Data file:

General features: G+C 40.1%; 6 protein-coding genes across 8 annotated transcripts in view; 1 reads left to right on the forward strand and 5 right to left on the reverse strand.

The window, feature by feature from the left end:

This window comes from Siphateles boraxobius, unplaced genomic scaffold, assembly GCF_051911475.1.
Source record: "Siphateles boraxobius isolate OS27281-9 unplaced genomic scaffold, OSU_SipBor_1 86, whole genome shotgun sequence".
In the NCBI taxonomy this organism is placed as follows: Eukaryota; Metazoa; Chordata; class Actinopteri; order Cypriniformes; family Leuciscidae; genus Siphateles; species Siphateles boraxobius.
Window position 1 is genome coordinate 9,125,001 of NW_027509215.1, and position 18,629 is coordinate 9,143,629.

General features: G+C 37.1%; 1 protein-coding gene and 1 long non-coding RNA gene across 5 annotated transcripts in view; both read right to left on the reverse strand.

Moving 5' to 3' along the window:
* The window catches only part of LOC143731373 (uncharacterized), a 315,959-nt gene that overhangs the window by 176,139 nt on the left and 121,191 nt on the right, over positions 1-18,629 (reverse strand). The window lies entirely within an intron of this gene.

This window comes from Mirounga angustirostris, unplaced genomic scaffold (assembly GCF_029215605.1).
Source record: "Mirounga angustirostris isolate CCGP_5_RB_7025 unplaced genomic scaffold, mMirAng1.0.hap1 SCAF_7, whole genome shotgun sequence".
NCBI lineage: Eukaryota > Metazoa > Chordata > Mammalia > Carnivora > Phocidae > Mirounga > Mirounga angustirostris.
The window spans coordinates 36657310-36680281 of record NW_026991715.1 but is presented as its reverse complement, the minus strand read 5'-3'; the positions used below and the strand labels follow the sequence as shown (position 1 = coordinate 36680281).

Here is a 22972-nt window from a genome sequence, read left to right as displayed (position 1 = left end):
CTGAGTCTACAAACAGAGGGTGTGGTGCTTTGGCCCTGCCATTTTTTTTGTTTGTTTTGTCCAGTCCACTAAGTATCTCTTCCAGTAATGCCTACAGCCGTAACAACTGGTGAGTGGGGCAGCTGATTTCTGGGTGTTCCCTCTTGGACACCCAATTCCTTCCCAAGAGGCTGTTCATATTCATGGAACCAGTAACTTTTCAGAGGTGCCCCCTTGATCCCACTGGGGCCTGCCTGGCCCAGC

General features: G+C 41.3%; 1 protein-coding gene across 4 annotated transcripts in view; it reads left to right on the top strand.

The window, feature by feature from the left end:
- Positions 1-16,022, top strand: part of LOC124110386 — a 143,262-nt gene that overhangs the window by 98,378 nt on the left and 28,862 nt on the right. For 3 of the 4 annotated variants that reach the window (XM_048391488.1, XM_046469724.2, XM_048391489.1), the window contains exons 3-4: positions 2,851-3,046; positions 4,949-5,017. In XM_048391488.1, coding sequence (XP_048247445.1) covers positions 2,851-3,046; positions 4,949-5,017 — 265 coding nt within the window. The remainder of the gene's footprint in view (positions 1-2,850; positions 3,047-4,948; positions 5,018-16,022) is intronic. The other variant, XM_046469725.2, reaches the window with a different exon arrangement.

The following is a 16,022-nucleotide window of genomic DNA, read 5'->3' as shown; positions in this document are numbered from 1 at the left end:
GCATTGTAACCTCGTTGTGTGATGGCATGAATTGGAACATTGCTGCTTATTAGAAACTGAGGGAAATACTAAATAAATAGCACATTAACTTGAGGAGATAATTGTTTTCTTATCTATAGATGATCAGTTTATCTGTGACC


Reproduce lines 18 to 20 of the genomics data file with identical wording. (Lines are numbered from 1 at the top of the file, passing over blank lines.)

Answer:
- Positions 1-16,022, top strand: part of LOC124110386 — a 143,262-nt gene that overhangs the window by 98,378 nt on the left and 28,862 nt on the right. For 3 of the 4 annotated variants that reach the window (XM_048391488.1, XM_046469724.2, XM_048391489.1), the window contains exons 3-4: positions 2,851-3,046; positions 4,949-5,017. In XM_048391488.1, coding sequence (XP_048247445.1) covers positions 2,851-3,046; positions 4,949-5,017 — 265 coding nt within the window. The remainder of the gene's footprint in view (positions 1-2,850; positions 3,047-4,948; positions 5,018-16,022) is intronic. The other variant, XM_046469725.2, reaches the window with a different exon arrangement.

The following is a 16,022-nucleotide window of genomic DNA, read 5'->3' as shown; positions in this document are numbered from 1 at the left end:
GCATTGTAACCTCGTTGTGTGATGGCATGAATTGGAACATTGCTGCTTATTAGAAACTGAGGGAAATACTAAATAAATAGCACATTAACTTGAGGAGATAATTGTTTTCTTATCTATAGATGATCAGTTTATCTGTGACC